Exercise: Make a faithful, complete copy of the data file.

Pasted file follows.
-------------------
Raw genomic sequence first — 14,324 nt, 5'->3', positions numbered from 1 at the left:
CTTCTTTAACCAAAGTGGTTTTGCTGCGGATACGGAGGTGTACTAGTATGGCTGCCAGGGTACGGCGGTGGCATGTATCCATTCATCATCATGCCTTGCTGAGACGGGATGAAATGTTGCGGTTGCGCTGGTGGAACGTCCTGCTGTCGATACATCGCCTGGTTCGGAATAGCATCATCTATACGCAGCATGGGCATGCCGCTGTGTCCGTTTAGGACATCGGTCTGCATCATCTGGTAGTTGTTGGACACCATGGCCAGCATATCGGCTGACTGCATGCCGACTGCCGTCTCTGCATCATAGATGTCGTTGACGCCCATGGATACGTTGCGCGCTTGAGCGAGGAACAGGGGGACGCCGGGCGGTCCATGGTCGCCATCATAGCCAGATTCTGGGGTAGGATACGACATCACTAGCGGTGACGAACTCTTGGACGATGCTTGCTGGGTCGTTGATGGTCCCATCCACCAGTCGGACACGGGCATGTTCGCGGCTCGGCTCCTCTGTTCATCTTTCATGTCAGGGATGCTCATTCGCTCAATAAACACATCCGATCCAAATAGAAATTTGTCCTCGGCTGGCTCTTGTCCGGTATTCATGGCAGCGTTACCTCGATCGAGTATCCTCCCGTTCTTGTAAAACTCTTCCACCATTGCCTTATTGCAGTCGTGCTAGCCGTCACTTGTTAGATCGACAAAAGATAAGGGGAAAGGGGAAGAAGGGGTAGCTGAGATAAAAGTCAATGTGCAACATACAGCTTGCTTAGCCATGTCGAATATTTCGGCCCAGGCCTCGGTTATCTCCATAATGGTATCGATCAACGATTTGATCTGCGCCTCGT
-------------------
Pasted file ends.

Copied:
Raw genomic sequence first — 14,324 nt, 5'->3', positions numbered from 1 at the left:
CTTCTTTAACCAAAGTGGTTTTGCTGCGGATACGGAGGTGTACTAGTATGGCTGCCAGGGTACGGCGGTGGCATGTATCCATTCATCATCATGCCTTGCTGAGACGGGATGAAATGTTGCGGTTGCGCTGGTGGAACGTCCTGCTGTCGATACATCGCCTGGTTCGGAATAGCATCATCTATACGCAGCATGGGCATGCCGCTGTGTCCGTTTAGGACATCGGTCTGCATCATCTGGTAGTTGTTGGACACCATGGCCAGCATATCGGCTGACTGCATGCCGACTGCCGTCTCTGCATCATAGATGTCGTTGACGCCCATGGATACGTTGCGCGCTTGAGCGAGGAACAGGGGGACGCCGGGCGGTCCATGGTCGCCATCATAGCCAGATTCTGGGGTAGGATACGACATCACTAGCGGTGACGAACTCTTGGACGATGCTTGCTGGGTCGTTGATGGTCCCATCCACCAGTCGGACACGGGCATGTTCGCGGCTCGGCTCCTCTGTTCATCTTTCATGTCAGGGATGCTCATTCGCTCAATAAACACATCCGATCCAAATAGAAATTTGTCCTCGGCTGGCTCTTGTCCGGTATTCATGGCAGCGTTACCTCGATCGAGTATCCTCCCGTTCTTGTAAAACTCTTCCACCATTGCCTTATTGCAGTCGTGCTAGCCGTCACTTGTTAGATCGACAAAAGATAAGGGGAAAGGGGAAGAAGGGGTAGCTGAGATAAAAGTCAATGTGCAACATACAGCTTGCTTAGCCATGTCGAATATTTCGGCCCAGGCCTCGGTTATCTCCATAATGGTATCGATCAACGATTTGATCTGCGCCTCGT